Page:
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“Hi-fi” is to “High fidelity” as “Wi-fi” is to what? I thought to refer "Wi-fi" to “wireless fidelity”, but it seem to have no precise meaning.

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closed as general reference by TimLymington, Mitch, Hugo, Mark Beadles, jwpat7 Aug 24 '12 at 14:40

This question is too basic; it can be definitively and permanently answered by a single link to a standard internet reference source designed specifically to find that type of information.If this question can be reworded to fit the rules in the help center, please edit the question.

wifi. Please refer to dictionaries before asking meaning questions. If the dictionary doesn't satisfy you, please explain why in your question. – Matt E. Эллен Aug 24 '12 at 10:49
Thank you Dwight and Matt! So, wi-fi does not mean 'wireless fidelity', it means hi-fi with one letter changed! – Elberich Schneider Aug 24 '12 at 10:56
No! It is the brand name of IEEE 802.11b Direct Sequence. The Fi doesn't mean anything. – Matt E. Эллен Aug 24 '12 at 11:19
Yes, @Matt! I agree, it seems more plausible that "wireless fidelity" would, if it meant anything at all, refer to a spouse who remained faithful even when not attached to electrodes! Haha! – Elberich Schneider Aug 24 '12 at 11:23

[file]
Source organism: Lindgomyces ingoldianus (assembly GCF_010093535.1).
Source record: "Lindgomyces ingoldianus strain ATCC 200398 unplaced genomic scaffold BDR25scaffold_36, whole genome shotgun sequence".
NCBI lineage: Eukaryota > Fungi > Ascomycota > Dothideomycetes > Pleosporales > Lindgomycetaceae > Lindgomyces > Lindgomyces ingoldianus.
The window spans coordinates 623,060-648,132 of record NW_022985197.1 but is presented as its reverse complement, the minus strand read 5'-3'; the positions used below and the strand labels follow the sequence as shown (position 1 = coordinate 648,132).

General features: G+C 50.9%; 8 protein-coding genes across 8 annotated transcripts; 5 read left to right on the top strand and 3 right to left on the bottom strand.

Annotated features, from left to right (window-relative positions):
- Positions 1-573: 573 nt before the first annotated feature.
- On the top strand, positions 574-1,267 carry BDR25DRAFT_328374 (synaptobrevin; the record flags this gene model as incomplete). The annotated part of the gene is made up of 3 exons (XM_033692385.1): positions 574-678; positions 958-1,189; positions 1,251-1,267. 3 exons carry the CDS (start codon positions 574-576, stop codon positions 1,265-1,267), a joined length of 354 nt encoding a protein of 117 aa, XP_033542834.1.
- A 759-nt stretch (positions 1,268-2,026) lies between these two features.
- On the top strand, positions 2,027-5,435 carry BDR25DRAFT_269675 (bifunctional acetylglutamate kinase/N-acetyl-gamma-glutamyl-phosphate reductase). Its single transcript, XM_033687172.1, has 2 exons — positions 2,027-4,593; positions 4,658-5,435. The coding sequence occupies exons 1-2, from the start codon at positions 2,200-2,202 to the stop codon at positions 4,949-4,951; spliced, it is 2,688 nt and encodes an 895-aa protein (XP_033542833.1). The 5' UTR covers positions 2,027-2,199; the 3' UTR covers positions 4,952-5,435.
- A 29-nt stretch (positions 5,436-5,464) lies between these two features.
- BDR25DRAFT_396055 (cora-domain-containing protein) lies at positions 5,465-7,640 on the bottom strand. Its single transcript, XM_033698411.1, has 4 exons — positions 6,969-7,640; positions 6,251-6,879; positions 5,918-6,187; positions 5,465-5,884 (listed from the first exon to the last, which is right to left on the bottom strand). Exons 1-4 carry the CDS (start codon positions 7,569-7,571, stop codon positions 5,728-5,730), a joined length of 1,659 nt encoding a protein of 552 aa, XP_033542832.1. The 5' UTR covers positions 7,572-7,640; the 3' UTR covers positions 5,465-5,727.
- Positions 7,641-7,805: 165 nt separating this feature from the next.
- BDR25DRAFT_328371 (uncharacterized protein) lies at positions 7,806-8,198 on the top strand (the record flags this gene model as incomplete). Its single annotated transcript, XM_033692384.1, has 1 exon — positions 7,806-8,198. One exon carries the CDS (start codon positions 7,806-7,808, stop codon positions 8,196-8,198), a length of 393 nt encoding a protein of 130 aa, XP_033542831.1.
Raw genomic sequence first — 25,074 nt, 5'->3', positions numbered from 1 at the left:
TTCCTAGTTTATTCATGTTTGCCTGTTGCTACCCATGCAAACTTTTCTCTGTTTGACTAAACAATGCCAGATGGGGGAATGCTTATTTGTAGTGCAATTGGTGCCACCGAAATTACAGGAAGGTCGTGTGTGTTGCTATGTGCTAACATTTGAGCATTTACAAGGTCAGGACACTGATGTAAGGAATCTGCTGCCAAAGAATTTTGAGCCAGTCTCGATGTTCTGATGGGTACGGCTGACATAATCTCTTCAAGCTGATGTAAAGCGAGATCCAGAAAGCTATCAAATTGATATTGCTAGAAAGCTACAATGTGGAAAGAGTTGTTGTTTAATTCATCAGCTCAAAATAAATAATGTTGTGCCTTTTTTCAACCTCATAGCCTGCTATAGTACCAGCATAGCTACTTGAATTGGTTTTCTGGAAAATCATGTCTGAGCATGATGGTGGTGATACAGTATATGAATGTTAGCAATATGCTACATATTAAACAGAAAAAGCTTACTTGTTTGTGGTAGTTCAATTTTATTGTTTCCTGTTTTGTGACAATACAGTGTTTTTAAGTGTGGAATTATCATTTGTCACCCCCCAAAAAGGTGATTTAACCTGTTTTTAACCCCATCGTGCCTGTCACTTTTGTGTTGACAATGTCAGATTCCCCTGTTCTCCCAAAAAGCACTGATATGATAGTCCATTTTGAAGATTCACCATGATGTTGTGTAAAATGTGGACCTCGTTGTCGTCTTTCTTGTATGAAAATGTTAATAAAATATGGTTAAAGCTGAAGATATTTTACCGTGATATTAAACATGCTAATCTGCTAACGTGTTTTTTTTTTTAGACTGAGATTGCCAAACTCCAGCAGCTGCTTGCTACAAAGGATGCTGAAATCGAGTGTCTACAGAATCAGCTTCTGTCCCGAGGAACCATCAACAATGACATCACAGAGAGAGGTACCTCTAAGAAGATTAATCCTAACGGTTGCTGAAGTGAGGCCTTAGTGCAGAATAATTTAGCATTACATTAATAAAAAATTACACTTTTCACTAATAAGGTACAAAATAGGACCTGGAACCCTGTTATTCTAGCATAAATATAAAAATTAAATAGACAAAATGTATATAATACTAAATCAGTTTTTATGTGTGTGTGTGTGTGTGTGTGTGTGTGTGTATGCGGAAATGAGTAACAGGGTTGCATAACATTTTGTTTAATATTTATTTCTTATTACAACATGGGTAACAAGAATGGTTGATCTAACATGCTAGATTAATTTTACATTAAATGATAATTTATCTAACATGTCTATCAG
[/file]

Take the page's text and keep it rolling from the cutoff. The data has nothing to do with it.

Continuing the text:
1 Answer 1

up vote 4 down vote accepted

Google has the answer:

"The name The term Wi-Fi, first used commercially in August 1999, was coined by a brand-consulting firm called Interbrand Corporation. The Wi-Fi Alliance had hired Interbrand to determine a name that was "a little catchier than 'IEEE 802.11b Direct Sequence'". Belanger also stated that Interbrand invented Wi-Fi as a play on words with Hi-Fi (high fidelity), and also created the Wi-Fi logo."

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And Hi-Fi itself originated in the 50s phrase "high fidelity", and then signified "cutting-edge sound recording and playback technology"; but by the 60s it actually meant little more than "playback system a cut above the lowest consumer grade". – StoneyB Aug 24 '12 at 11:44
Yes, @StoneyB! Hi-fi has existed since 1934. The Germans, as you say, tried to standardise the meaning of the term hi-fi back in the sixties, but it didn't really catch on. It was just a general term of approval that then became interchangeable with cassette player because everybody claimed to be highly faithful. – Elberich Schneider Aug 24 '12 at 12:46

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